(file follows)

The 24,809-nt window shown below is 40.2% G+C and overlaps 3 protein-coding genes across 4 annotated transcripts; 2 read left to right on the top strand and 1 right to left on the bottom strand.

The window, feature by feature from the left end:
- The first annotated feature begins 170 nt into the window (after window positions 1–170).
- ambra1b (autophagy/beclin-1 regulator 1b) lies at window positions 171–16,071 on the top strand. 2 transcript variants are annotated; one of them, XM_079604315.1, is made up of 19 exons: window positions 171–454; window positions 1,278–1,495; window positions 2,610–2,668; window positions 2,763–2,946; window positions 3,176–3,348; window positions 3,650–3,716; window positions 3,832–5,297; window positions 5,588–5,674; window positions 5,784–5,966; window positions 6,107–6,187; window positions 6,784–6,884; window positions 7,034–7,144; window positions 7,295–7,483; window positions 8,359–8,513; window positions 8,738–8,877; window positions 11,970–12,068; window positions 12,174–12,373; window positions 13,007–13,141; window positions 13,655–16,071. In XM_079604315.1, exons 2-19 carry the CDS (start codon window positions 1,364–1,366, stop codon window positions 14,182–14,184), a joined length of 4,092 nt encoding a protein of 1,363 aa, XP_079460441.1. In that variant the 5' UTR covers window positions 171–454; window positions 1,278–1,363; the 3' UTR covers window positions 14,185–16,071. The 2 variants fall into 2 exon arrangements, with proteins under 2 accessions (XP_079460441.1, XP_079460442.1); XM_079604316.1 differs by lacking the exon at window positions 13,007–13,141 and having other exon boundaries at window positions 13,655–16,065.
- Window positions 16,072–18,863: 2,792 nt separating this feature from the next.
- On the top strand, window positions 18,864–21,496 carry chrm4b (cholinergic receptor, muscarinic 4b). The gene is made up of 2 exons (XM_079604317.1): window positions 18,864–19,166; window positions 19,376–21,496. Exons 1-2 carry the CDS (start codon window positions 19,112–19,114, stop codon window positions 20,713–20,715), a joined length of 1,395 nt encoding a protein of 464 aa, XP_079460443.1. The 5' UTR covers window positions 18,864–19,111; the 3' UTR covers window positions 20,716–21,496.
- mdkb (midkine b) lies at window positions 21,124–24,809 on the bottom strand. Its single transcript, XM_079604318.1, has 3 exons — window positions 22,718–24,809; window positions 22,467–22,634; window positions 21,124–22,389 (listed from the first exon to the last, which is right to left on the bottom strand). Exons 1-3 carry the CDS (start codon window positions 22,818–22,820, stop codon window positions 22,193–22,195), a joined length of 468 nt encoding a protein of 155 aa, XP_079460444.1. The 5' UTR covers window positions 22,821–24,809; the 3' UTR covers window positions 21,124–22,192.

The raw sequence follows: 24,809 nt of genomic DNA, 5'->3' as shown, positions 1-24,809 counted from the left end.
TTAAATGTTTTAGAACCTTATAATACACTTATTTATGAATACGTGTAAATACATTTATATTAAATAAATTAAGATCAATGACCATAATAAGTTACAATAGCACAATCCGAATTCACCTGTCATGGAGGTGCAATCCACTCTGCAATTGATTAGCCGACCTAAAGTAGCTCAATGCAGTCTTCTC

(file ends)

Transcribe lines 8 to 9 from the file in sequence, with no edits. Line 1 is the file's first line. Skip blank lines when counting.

The raw sequence follows: 24,809 nt of genomic DNA, 5'->3' as shown, positions 1-24,809 counted from the left end.
TTAAATGTTTTAGAACCTTATAATACACTTATTTATGAATACGTGTAAATACATTTATATTAAATAAATTAAGATCAATGACCATAATAAGTTACAATAGCACAATCCGAATTCACCTGTCATGGAGGTGCAATCCACTCTGCAATTGATTAGCCGACCTAAAGTAGCTCAATGCAGTCTTCTC